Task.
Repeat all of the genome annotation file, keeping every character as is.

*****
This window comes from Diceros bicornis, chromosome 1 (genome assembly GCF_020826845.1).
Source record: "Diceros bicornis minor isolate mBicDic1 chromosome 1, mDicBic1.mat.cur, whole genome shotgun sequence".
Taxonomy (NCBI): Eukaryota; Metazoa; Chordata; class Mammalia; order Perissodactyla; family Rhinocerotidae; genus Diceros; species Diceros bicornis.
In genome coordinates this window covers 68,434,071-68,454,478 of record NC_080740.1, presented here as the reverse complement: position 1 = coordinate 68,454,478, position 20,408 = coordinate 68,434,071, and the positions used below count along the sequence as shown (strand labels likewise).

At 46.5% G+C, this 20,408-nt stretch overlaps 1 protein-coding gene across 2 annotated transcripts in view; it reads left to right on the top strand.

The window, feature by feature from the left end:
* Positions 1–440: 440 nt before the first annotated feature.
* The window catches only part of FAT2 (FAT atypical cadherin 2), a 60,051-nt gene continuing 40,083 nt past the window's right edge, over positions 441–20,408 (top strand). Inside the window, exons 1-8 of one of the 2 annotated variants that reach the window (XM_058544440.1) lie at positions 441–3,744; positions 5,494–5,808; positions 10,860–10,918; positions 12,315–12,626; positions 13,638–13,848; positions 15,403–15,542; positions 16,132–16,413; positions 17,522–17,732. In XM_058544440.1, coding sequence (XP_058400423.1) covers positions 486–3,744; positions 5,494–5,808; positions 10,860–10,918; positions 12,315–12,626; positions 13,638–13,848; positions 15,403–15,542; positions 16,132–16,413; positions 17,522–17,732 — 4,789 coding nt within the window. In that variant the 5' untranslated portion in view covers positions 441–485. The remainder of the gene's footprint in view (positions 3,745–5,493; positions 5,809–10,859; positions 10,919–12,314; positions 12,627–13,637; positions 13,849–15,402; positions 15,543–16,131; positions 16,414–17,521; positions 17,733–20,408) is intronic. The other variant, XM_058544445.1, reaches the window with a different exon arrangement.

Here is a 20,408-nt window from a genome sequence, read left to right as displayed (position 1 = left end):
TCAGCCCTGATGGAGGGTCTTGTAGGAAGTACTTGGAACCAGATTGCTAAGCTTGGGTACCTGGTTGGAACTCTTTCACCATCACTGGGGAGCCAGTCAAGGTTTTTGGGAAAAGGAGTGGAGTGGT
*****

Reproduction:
This window comes from Diceros bicornis, chromosome 1 (genome assembly GCF_020826845.1).
Source record: "Diceros bicornis minor isolate mBicDic1 chromosome 1, mDicBic1.mat.cur, whole genome shotgun sequence".
Taxonomy (NCBI): Eukaryota; Metazoa; Chordata; class Mammalia; order Perissodactyla; family Rhinocerotidae; genus Diceros; species Diceros bicornis.
In genome coordinates this window covers 68,434,071-68,454,478 of record NC_080740.1, presented here as the reverse complement: position 1 = coordinate 68,454,478, position 20,408 = coordinate 68,434,071, and the positions used below count along the sequence as shown (strand labels likewise).

At 46.5% G+C, this 20,408-nt stretch overlaps 1 protein-coding gene across 2 annotated transcripts in view; it reads left to right on the top strand.

The window, feature by feature from the left end:
* Positions 1–440: 440 nt before the first annotated feature.
* The window catches only part of FAT2 (FAT atypical cadherin 2), a 60,051-nt gene continuing 40,083 nt past the window's right edge, over positions 441–20,408 (top strand). Inside the window, exons 1-8 of one of the 2 annotated variants that reach the window (XM_058544440.1) lie at positions 441–3,744; positions 5,494–5,808; positions 10,860–10,918; positions 12,315–12,626; positions 13,638–13,848; positions 15,403–15,542; positions 16,132–16,413; positions 17,522–17,732. In XM_058544440.1, coding sequence (XP_058400423.1) covers positions 486–3,744; positions 5,494–5,808; positions 10,860–10,918; positions 12,315–12,626; positions 13,638–13,848; positions 15,403–15,542; positions 16,132–16,413; positions 17,522–17,732 — 4,789 coding nt within the window. In that variant the 5' untranslated portion in view covers positions 441–485. The remainder of the gene's footprint in view (positions 3,745–5,493; positions 5,809–10,859; positions 10,919–12,314; positions 12,627–13,637; positions 13,849–15,402; positions 15,543–16,131; positions 16,414–17,521; positions 17,733–20,408) is intronic. The other variant, XM_058544445.1, reaches the window with a different exon arrangement.

Here is a 20,408-nt window from a genome sequence, read left to right as displayed (position 1 = left end):
TCAGCCCTGATGGAGGGTCTTGTAGGAAGTACTTGGAACCAGATTGCTAAGCTTGGGTACCTGGTTGGAACTCTTTCACCATCACTGGGGAGCCAGTCAAGGTTTTTGGGAAAAGGAGTGGAGTGGT